• Don’t dismiss my fears. My mom died of cancer when she was just 54, an uncle bought the farm at 40, and the rest of my family tree hasn’t fared much better. If I weren’t scared, I’d be stupid. This is cancer, not a stomach flu.
  • Don’t insist I’ll be fine. Believe me, nobody hopes I’ll be OK more than I do. But unless you’re my doctor (and even they don’t know yet), you can’t guarantee that. It’s just irritating to hear, completely invalidates my feelings, and tells me you don’t want to hear what I’m saying.
  • If you have to panic, don’t do it around me. I was panic-stricken most of the time my mom was in the hospital and it bugged the crap out of her. Now I know how annoying I was. If you have to freak out, call a cancer-free friend or scream into a pillow.
  • If I have to go into the hospital, you’d better visit me. And bring presents! And flowers! My mom’s brother didn’t visit the entire time she was sick. Now my aunt (his other sister) is in a wheelchair, so he won’t visit her because he “doesn’t want to see her that way.” I hope he still feels guilty over not getting to say goodbye to my mom, but I wouldn’t know since I haven’t spoken to him since my mom’s funeral. Nobody likes hospitals—least of all the person who has to stay there. So nut up and get over there.
  • Cancers come in all sizes. While hearing about Aunt Edna’s golf-ball-sized tumor, which was removed and now she’s fine, is great, don’t automatically assume this means I’ll be OK. Yes, I like hearing stories of people who lived through similar experiences, but I’m still worried. On the flip side, please don’t tell me about people who had melanoma and died. Because if you do that, I will punch you.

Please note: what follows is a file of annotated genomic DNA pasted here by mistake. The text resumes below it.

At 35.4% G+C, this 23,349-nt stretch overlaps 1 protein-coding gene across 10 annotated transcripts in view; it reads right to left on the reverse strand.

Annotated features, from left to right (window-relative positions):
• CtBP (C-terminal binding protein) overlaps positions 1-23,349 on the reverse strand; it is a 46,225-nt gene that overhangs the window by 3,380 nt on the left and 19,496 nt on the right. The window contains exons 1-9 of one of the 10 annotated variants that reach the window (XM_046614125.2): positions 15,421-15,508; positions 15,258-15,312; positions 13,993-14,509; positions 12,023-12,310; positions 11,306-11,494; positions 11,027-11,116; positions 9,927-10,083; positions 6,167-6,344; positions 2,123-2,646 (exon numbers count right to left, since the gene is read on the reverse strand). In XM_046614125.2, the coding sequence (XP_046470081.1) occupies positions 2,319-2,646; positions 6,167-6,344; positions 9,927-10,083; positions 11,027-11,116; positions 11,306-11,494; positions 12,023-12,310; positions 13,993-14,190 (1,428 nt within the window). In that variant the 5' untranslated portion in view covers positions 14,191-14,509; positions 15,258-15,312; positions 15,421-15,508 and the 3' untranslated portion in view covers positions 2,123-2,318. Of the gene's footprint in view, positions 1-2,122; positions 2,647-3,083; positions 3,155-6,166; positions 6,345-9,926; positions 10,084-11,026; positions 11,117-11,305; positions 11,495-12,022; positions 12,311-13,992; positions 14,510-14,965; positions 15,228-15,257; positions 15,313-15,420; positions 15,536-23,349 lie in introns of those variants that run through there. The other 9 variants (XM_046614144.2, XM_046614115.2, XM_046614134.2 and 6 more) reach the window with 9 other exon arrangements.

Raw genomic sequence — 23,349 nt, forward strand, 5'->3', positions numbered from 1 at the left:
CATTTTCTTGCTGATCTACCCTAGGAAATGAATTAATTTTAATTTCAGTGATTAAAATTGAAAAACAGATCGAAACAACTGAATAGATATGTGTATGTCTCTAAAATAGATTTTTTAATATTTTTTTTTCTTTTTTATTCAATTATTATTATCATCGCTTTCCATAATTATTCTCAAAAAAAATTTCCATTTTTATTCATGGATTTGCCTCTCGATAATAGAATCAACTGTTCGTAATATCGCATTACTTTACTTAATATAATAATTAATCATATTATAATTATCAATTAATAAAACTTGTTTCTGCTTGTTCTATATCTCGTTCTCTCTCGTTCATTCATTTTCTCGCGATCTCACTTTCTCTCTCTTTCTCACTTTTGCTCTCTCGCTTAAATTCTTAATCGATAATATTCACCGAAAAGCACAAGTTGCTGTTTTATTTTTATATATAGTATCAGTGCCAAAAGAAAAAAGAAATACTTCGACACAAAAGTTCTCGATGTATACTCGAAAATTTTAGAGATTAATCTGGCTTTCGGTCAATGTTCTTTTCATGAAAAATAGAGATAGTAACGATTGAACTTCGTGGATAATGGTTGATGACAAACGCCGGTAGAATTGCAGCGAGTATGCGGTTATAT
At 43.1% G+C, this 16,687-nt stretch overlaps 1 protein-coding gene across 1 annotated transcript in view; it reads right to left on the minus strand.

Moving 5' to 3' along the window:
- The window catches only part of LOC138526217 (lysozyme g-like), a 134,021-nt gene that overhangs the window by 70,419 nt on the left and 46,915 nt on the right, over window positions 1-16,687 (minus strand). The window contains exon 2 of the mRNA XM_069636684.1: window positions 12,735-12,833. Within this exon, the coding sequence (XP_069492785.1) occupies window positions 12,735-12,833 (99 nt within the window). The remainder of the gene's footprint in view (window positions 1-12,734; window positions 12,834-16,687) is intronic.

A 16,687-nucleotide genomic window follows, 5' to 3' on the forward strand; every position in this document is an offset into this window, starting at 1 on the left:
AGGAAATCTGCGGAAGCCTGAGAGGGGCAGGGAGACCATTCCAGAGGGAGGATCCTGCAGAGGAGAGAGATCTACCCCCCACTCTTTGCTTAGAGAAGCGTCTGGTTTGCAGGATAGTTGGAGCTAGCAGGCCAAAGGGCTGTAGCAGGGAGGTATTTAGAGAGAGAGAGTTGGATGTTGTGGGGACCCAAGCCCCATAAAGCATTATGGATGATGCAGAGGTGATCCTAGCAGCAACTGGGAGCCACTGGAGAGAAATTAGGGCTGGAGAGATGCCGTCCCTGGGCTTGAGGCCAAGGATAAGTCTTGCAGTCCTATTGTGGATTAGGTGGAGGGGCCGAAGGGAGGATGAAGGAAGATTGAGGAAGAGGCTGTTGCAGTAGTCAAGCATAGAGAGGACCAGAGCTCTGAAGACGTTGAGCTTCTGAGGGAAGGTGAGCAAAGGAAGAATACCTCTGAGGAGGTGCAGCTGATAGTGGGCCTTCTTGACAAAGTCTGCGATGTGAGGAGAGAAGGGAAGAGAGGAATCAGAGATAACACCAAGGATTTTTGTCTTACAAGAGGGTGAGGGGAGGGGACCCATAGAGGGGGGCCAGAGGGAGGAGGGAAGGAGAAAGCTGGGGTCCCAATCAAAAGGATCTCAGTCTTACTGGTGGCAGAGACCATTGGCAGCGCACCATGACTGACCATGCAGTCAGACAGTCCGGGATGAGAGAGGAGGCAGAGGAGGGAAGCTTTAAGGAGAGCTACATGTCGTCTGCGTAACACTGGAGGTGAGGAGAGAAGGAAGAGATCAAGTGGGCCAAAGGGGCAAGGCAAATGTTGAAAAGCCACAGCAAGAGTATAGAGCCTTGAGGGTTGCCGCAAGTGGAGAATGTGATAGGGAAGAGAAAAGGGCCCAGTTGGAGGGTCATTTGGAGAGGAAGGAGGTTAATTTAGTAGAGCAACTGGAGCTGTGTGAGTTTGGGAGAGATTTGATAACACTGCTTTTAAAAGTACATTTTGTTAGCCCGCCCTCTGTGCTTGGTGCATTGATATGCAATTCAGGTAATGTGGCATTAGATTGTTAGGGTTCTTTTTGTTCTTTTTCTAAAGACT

• Let me talk about scary stuff. I know I’m being self-absorbed, but this is a lot for me to handle. I have actually walked around my house—alone—repeating aloud, “I have cancer.” The more I talk about it, the easier it is for me to accept. I know that it’s hard to hear, but you’d be doing me a favor if you didn’t immediately change the subject every time it came up. Because you know how new parents talk about their babies 24/7? Think of cancer as my new, repulsive, unwanted little baby. It’s all I can think about. And while you’re going to hear about it a lot, on the upside, at least I won’t ask you to hold it.
  • Don’t expect any bravery out of this lady. When I volunteered as an AIDS buddy, I had this idea that I’d get someone like Harvey Fierstein, only dying—a charming gay gentleman, facing death with dignity, intelligence and humor. Instead I got a despicable crackhead who informed me that he’d willfully infected scores of clients because “f**gots just want to f**k and get AIDS.” Charming. In the next breath, he showed me a card from his mom who advised him that if he found God, he’d be cured, and then asked me to pray with him. Even if I believed it would’ve helped him, I would’ve passed. (I did call the chaplain because I’m not completely heartless.) Though I’m not a dirtbag like that guy, I’m sure if I get as sick as he was, I’ll be just as scared, because I’m pretty terrified now and I feel fine.
  • Don’t give me unsolicited advice. I realize this is rich coming from someone who’s actually written a list of tips you didn’t ask for, but I’m talking more about the type of input that involves drinking wheatgrass, having a positive attitude, doing a “cleanse,” or going to church. In my own dark little way, I am being positive, but there’s no way in hell I’m sticking a tube up my butt or drinking wheatgrass.

Photo: iStockphoto